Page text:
26 Jul What are the Pelvic Floor Muscles?
In women, your pelvis is a circular ring of bones that creates the pelvic cavity. Inside the cavity sit the bladder, the uterus, and the rectum. Each of these organs has an ‘exit’ to the outside of the body, the urethra, the vagina and the anal canal. The pelvic floor makes up the floor of the pelvic cavity. It is made up of muscle, fascia and fibrous tissue, which help to support the pelvic organs.
There is a deep layer and a superficial layer. The deep layer is the layer you would see if you were looking down into the pelvis from above. These muscles are the Coccygeus and the levator ani (made up of iliococcygeus, pubococcygeus, puborectalis). The deep layer works to lift the pelvic organs, removing strain on the fascia.
The superficial layer are the muscles you would see if you were looking up from below, the ischiocavernosus, bulbocavernosus, transverse pereneii superficialis, and external anal sphincter. These muscles provide added closure to the vagina and the anus.
The fascial components are made up of the endopelvic fascia, including the pubocervical fascia, the uterosacral ligaments and the rectovaginal fascia.
The endopelvic fascia helps to support the pelvic organs by suspending the organs from the pelvis. The uterosacral ligaments help to hold the uterus up nice and high. The pubocervical fascia holds the bladder and urethra away from the anterior vaginal wall. The rectovaginal fascia holds the rectum away from the posterior vaginal wall.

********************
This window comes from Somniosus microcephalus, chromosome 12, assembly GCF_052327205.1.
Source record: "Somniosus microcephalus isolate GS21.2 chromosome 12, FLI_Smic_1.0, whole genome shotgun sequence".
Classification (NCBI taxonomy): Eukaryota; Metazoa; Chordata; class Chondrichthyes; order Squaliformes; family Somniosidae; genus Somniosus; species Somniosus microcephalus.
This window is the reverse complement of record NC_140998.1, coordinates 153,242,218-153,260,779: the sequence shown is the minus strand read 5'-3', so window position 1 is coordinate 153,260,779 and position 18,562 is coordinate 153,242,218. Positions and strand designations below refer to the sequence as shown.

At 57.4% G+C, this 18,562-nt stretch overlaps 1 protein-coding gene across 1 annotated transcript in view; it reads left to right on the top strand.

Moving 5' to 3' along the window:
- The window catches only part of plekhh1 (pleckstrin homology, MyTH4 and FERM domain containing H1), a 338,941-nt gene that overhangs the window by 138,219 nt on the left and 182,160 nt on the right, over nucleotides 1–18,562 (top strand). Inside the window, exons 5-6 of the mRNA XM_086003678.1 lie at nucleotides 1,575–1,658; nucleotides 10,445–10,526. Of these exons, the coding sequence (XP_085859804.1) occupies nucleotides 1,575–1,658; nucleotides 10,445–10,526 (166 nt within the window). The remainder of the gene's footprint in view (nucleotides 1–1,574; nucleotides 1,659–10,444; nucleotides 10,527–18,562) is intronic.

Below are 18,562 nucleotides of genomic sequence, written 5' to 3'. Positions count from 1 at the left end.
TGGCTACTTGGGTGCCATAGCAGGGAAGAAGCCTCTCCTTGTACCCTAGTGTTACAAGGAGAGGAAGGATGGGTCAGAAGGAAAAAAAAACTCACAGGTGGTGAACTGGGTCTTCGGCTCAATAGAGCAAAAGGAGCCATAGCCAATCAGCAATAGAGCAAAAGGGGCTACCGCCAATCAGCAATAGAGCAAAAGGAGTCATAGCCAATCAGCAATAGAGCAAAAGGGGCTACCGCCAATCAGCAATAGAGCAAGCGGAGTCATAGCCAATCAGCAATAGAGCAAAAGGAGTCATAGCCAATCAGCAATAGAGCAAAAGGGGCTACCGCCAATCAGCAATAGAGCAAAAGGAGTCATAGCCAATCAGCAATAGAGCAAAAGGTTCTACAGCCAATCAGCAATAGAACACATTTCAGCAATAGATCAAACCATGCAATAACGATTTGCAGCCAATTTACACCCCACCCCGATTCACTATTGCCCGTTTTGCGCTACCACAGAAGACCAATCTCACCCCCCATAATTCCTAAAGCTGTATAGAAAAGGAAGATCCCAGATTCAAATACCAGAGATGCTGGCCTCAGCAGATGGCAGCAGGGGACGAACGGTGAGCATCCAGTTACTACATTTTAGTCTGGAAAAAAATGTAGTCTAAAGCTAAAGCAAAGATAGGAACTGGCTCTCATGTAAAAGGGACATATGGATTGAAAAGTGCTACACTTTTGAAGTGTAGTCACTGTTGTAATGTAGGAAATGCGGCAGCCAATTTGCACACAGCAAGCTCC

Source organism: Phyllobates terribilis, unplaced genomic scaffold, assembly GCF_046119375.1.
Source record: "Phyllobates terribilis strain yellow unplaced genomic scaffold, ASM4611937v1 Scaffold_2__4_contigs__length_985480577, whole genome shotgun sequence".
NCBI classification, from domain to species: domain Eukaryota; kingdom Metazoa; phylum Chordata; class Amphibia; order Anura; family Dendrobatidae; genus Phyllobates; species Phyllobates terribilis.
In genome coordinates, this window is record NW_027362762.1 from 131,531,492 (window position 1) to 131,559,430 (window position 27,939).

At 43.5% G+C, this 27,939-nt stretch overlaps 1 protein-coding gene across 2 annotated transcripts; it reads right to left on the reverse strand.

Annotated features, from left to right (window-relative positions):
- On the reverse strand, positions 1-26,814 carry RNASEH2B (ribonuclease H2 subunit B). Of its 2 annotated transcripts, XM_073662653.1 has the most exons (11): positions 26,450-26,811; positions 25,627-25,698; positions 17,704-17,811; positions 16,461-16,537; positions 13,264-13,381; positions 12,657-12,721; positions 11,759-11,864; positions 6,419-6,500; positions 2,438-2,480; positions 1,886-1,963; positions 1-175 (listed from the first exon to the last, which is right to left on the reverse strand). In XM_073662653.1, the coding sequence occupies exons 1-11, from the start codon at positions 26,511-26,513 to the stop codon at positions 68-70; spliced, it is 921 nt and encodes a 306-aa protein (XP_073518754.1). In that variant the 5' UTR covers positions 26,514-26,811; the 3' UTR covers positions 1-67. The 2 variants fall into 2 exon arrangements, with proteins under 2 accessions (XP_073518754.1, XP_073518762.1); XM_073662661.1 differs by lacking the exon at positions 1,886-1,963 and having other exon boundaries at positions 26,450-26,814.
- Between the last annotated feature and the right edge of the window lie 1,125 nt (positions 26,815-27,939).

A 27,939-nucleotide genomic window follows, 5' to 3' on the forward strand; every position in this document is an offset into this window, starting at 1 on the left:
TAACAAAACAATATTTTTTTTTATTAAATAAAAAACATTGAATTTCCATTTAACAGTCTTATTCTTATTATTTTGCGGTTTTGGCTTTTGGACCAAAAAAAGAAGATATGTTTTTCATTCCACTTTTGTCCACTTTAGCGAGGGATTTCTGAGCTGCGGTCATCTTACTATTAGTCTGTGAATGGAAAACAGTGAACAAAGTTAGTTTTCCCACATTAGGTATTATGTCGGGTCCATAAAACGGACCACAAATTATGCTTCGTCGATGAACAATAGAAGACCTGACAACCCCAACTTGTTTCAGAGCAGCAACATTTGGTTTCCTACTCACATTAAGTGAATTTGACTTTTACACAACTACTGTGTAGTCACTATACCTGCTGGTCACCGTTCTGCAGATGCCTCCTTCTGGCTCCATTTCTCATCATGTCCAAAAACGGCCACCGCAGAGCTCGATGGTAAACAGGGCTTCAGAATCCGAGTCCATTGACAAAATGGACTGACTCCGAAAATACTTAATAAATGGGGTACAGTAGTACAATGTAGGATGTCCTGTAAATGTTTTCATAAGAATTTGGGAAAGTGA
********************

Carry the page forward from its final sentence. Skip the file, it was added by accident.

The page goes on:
It makes sense then that damage or overstretching of the fascia will cause descent of the organs into the vagina. The pelvic floor plays a role as the muscles lift the pelvic organs to take strain off the fascia.
Weakness of the muscles will cause a sagging of the pelvic organs that the muscles are meant to support. They will also affect your ability to control your bladder and bowel, and affect your sexual function, due to the decreased closing pressure that comes with muscle weakness. If the bladder is dropping down into your vagina, this will affect your ability to empty your bladder properly, as well as stop you being able to close off your urethra fully under increases of abdominal pressure. This is when stress incontinence, or leaking with a cough, sneeze, vomiting, or exercise can occur.
All of these conditions can be helped by a pelvic floor physiotherapist. At Gold Coast Physio For Women our core focus is pelvic floor, and we come to you in the comfort of your own home. Contact us for an appointment if you are experiencing any concerns.